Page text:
Wildlife

Yellow Rat Snake
Pantherophis (Elaphe) obsoleta quadrivittata

Yellow rat snakes are typically three to six feet in length and yellowish-brown in color with four black stripes running the length of their body. Their belly is whitish in color near the head and becomes checkered or mottled toward the tail. Rat snakes occupy a wide variety of habitats including hardwood forests, river floodplains, and swamp margins.  Rat snakes are non-venomous constrictors, primarily eating mice, rats, squirrels, birds, and bird eggs. Juveniles eat small frogs, lizards, and small rodents. Rat snakes are constrictors, and very good climbers. They are common to all parts of Kiawah Island and are often found in trees.

Rough Green Snake
Opheodrys aestivus

Rough Green Snakes are long (up to 32 inches) and slender with bright green scales and a yellow or whitish belly.  They spend much of their time climbing in vegetation. Their bright green color easily distinguishes them from other snakes in our area. They can be found in a variety of habitats but are most common in open forests and edge habitats. Rough green snakes are non-venomous and enjoy hanging out near or over water where they can easily find their favorite prey: insects, spiders, and other invertebrates. When encountered, they often freeze, relying on their coloration for camouflage.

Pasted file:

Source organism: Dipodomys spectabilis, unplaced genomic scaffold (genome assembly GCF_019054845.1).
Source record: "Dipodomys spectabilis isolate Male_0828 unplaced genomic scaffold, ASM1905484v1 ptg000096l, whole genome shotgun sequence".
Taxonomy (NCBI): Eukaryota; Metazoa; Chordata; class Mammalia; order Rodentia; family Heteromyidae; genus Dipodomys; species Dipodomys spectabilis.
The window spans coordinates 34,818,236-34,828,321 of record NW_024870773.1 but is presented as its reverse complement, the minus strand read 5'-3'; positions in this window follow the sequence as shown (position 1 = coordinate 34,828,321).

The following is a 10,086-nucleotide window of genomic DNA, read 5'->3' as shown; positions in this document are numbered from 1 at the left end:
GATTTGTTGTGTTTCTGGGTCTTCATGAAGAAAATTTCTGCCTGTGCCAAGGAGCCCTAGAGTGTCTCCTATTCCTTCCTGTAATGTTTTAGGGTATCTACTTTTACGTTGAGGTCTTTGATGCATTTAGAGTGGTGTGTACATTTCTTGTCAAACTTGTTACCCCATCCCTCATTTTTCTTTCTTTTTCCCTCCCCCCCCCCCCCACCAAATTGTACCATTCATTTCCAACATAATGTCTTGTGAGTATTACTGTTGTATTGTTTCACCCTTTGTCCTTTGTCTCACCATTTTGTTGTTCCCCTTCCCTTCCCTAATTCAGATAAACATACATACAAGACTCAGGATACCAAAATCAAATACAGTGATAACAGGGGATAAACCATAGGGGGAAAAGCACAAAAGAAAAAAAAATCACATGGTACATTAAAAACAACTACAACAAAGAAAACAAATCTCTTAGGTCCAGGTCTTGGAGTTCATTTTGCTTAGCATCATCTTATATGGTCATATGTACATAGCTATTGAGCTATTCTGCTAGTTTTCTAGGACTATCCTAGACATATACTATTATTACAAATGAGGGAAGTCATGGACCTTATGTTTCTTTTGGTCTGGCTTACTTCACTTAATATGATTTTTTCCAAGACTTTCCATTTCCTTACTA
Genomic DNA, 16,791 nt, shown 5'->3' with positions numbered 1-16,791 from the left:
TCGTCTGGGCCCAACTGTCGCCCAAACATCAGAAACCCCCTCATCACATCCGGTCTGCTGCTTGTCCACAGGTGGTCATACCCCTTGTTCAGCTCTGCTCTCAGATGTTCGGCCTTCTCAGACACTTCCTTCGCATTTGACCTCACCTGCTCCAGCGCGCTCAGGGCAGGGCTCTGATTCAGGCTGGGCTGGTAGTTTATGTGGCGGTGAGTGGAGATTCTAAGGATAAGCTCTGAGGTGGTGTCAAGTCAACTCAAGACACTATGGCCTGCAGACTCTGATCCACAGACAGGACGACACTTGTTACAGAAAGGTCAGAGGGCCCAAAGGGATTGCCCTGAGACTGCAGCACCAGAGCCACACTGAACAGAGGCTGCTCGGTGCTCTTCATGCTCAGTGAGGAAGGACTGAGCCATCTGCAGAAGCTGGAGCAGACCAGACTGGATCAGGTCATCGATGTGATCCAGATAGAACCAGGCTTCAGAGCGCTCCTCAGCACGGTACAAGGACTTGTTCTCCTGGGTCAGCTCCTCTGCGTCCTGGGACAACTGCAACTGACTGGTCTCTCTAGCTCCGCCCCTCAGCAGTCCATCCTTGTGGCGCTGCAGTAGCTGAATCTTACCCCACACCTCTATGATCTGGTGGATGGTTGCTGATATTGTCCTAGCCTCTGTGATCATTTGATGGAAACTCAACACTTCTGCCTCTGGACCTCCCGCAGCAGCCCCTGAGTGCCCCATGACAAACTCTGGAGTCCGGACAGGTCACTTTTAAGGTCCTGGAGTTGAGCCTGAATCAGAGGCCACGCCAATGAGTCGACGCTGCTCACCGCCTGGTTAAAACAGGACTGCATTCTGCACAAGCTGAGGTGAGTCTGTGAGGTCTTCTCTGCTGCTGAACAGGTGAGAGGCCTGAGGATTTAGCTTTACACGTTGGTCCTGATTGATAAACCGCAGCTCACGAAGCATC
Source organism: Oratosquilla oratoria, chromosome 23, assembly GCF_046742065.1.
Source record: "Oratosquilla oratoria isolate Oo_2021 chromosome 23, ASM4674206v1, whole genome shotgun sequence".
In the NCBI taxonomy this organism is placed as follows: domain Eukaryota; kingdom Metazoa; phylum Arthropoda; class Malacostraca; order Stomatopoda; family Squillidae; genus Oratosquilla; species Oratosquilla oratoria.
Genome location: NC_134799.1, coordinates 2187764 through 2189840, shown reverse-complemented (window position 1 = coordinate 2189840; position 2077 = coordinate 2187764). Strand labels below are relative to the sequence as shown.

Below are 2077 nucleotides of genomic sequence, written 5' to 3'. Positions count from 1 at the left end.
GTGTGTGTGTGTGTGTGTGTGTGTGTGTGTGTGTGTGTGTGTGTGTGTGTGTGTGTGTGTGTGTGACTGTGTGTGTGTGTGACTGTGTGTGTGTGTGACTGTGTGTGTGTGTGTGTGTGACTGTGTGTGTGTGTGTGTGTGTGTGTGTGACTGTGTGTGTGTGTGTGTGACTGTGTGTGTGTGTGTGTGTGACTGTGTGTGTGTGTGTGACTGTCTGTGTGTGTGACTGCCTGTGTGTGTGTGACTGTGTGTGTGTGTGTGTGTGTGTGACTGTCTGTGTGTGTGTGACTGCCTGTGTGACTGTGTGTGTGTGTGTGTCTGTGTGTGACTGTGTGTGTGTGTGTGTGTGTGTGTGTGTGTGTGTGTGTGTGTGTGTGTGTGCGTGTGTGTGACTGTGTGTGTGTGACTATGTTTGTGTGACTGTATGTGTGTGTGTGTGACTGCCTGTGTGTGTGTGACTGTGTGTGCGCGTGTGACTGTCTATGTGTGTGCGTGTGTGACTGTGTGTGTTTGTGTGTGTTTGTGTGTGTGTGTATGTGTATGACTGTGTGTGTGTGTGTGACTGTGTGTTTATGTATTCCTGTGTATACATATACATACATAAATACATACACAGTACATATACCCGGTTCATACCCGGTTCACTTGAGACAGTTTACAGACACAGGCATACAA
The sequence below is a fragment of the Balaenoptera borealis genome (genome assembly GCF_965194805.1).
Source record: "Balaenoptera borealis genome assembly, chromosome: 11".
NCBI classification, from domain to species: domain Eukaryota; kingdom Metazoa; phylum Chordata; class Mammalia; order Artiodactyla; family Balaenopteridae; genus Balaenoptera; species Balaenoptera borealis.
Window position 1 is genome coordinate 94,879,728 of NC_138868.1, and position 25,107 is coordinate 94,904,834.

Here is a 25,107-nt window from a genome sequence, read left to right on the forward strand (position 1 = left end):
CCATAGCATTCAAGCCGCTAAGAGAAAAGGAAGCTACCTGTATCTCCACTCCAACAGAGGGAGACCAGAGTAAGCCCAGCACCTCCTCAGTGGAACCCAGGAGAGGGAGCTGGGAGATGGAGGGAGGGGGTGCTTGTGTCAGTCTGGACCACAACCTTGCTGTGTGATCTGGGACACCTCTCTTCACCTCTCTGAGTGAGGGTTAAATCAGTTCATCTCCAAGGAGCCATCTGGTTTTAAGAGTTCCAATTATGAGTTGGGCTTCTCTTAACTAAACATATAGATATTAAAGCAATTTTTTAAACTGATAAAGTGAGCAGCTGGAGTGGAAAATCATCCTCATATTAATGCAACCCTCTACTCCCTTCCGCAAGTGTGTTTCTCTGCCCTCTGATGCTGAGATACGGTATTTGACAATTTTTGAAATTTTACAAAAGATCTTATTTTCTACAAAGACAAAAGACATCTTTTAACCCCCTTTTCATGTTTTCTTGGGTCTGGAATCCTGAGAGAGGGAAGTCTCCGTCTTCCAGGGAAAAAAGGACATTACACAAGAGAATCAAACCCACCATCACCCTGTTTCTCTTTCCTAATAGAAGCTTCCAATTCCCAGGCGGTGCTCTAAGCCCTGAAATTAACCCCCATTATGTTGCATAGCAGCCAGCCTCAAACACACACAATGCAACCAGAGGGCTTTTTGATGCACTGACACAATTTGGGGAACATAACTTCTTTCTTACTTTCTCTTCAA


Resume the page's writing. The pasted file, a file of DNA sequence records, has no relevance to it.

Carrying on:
Eastern Kingsnake
Lampropeltis getula

Eastern kingsnakes are non-venomous constrictors. They can grow up to 5 feet long and have shiny-black, smooth-scales with white or yellow bands that cross their back and connect along their sides in a chain link pattern. Because of this pattern they are sometimes referred to as the chain kingsnake. Eastern kingsnakes are found in many habitats including forests, swamps, hammocks, tidal wetlands, and even farmlands and suburban areas. They consume a variety of prey including lizards, rodents, birds, and even other snakes. Kingsnakes are resistant to the venom of pit-vipers and have been know eat copperheads, cottonmouths, and rattlesnakes.

Birds of Kiawah Checklist

Kiawah Island is home to more than 200 species of birds, ranging in size from the tiny ruby-throated hummingbird all the way up to the bald eagle. Check out this checklist of the birds of Kiawah Island published buy the Town of Kiawah.

Checklist of the Birds of Kiawah Isalnd, South Carolina: Town of Kiawah Island, February 2017

Please report any rare or unusual sightings to the Town of Kiawah Island wildlife biologists at 843-768-9166 or agiven@kiawahisland.org.
 

Ringed-billed Gull
Larus delawarensis

Ring-billed gulls are medium sized birds with gray backs and white heads. As one would imagine, a ring-billed gull has a black ring on its yellow bill. However, one of the most distinguishing features of this bird is its distinct white spots on jet black wing tips. The ring-billed gull is reportedly the most common gull in North America. Although they are present year-round at Kiawah's beach and ponds, the are most common in the winter.

Photo by Pamela Cohen
 

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